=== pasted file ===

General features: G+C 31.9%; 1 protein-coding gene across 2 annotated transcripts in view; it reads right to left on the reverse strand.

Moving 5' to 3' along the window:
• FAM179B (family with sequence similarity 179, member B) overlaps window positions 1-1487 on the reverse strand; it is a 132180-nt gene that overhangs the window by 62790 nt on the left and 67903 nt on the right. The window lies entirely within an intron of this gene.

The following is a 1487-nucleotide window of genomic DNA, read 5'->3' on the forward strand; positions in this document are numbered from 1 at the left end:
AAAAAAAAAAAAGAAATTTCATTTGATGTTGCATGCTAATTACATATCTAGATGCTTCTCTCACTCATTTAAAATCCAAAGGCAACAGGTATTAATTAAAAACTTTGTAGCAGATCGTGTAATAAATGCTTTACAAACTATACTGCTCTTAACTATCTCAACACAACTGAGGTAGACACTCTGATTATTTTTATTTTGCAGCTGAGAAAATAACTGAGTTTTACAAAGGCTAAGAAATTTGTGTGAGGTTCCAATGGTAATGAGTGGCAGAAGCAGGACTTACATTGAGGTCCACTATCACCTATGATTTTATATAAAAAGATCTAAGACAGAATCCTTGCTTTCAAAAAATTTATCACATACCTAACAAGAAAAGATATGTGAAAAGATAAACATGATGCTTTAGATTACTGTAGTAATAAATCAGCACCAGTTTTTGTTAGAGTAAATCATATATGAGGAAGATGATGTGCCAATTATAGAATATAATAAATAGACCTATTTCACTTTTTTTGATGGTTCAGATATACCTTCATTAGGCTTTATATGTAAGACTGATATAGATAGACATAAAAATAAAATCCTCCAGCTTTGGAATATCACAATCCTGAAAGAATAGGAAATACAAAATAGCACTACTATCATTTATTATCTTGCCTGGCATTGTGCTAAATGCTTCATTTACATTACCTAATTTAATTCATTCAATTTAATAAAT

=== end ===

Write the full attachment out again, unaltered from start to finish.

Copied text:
General features: G+C 31.9%; 1 protein-coding gene across 2 annotated transcripts in view; it reads right to left on the reverse strand.

Moving 5' to 3' along the window:
• FAM179B (family with sequence similarity 179, member B) overlaps window positions 1-1487 on the reverse strand; it is a 132180-nt gene that overhangs the window by 62790 nt on the left and 67903 nt on the right. The window lies entirely within an intron of this gene.

The following is a 1487-nucleotide window of genomic DNA, read 5'->3' on the forward strand; positions in this document are numbered from 1 at the left end:
AAAAAAAAAAAAGAAATTTCATTTGATGTTGCATGCTAATTACATATCTAGATGCTTCTCTCACTCATTTAAAATCCAAAGGCAACAGGTATTAATTAAAAACTTTGTAGCAGATCGTGTAATAAATGCTTTACAAACTATACTGCTCTTAACTATCTCAACACAACTGAGGTAGACACTCTGATTATTTTTATTTTGCAGCTGAGAAAATAACTGAGTTTTACAAAGGCTAAGAAATTTGTGTGAGGTTCCAATGGTAATGAGTGGCAGAAGCAGGACTTACATTGAGGTCCACTATCACCTATGATTTTATATAAAAAGATCTAAGACAGAATCCTTGCTTTCAAAAAATTTATCACATACCTAACAAGAAAAGATATGTGAAAAGATAAACATGATGCTTTAGATTACTGTAGTAATAAATCAGCACCAGTTTTTGTTAGAGTAAATCATATATGAGGAAGATGATGTGCCAATTATAGAATATAATAAATAGACCTATTTCACTTTTTTTGATGGTTCAGATATACCTTCATTAGGCTTTATATGTAAGACTGATATAGATAGACATAAAAATAAAATCCTCCAGCTTTGGAATATCACAATCCTGAAAGAATAGGAAATACAAAATAGCACTACTATCATTTATTATCTTGCCTGGCATTGTGCTAAATGCTTCATTTACATTACCTAATTTAATTCATTCAATTTAATAAAT